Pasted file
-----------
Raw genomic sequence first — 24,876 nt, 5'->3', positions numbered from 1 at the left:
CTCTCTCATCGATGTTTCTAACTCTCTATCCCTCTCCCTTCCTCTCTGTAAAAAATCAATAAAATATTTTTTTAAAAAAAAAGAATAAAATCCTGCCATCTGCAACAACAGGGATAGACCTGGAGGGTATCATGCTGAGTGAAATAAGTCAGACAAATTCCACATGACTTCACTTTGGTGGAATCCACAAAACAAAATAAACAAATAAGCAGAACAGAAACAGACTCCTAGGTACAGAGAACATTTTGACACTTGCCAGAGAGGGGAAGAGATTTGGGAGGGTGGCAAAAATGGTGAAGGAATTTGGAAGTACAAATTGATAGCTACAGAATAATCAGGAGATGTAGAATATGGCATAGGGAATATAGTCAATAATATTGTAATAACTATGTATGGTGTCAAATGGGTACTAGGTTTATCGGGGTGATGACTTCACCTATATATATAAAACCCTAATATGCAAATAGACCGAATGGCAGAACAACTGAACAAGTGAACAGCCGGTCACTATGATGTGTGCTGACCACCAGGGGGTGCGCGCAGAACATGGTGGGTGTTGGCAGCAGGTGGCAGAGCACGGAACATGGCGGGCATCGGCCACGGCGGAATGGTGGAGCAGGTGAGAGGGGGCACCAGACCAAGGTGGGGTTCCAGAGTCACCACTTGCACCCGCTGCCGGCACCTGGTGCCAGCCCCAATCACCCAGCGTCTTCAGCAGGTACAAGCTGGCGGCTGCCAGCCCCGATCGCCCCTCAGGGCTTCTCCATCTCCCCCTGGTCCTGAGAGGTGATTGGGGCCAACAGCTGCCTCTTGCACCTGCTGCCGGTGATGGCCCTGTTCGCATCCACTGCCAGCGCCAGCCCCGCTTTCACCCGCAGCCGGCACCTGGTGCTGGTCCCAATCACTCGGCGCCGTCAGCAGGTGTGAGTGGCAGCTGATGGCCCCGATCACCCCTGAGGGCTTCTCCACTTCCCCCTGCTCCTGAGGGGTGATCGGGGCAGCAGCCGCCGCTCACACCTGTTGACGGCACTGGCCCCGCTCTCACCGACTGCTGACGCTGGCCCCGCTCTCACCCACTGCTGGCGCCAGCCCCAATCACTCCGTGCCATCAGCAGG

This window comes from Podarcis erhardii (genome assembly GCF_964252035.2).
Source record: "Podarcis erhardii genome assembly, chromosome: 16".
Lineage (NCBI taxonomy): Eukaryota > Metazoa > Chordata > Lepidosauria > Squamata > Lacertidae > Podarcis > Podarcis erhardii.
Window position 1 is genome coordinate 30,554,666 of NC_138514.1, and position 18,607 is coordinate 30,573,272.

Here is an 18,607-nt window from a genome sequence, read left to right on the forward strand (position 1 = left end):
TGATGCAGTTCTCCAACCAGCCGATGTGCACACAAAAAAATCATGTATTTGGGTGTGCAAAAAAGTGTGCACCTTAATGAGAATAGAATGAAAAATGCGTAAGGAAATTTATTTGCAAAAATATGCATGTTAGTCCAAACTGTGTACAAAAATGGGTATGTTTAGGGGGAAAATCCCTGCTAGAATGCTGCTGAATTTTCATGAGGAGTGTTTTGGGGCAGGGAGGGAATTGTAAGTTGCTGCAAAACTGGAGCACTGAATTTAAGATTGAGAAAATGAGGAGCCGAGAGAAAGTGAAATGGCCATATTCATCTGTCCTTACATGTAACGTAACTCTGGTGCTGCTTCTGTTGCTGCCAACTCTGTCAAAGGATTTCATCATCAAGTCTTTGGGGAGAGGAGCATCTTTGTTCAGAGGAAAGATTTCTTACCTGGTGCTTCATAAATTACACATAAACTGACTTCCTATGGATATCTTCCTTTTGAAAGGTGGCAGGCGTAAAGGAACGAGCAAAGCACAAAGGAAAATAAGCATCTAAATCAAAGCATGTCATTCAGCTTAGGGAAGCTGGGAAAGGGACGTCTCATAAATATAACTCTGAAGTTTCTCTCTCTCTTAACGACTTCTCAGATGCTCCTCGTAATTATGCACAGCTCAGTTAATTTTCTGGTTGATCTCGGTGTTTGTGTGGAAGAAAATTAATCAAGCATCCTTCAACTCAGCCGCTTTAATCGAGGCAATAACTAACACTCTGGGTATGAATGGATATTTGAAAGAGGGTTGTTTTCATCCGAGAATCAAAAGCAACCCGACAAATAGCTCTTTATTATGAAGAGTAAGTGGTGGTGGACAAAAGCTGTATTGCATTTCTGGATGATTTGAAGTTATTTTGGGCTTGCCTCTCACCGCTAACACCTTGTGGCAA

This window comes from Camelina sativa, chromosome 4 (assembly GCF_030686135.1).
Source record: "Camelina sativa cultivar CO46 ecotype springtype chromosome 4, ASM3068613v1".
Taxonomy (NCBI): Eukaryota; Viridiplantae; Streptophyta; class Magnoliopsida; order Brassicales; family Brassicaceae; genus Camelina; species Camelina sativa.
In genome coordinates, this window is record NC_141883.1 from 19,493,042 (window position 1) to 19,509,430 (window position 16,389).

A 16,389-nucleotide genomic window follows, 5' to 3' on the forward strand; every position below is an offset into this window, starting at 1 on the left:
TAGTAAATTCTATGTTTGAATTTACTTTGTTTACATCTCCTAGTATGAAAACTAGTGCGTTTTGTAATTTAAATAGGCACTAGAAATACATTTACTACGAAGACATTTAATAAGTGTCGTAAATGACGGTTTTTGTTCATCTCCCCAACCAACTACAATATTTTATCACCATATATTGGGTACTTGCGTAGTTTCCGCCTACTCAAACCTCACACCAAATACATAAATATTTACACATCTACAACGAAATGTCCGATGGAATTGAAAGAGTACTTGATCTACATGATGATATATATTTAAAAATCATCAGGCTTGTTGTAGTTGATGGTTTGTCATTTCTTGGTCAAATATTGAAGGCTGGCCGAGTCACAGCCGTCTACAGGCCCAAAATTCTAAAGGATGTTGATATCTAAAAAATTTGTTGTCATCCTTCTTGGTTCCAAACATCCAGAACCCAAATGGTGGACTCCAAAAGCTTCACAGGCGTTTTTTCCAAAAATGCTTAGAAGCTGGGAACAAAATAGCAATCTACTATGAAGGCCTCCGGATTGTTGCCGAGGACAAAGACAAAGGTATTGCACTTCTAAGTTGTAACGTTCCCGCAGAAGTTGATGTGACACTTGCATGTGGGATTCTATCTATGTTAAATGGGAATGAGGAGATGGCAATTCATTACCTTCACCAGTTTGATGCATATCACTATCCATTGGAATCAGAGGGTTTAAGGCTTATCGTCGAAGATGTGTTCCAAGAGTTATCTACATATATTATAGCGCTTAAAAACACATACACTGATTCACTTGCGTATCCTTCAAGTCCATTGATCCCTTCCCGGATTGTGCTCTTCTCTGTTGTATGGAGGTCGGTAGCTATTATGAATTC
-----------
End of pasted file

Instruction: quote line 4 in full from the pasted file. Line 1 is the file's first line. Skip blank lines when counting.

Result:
Source record: "Podarcis erhardii genome assembly, chromosome: 16".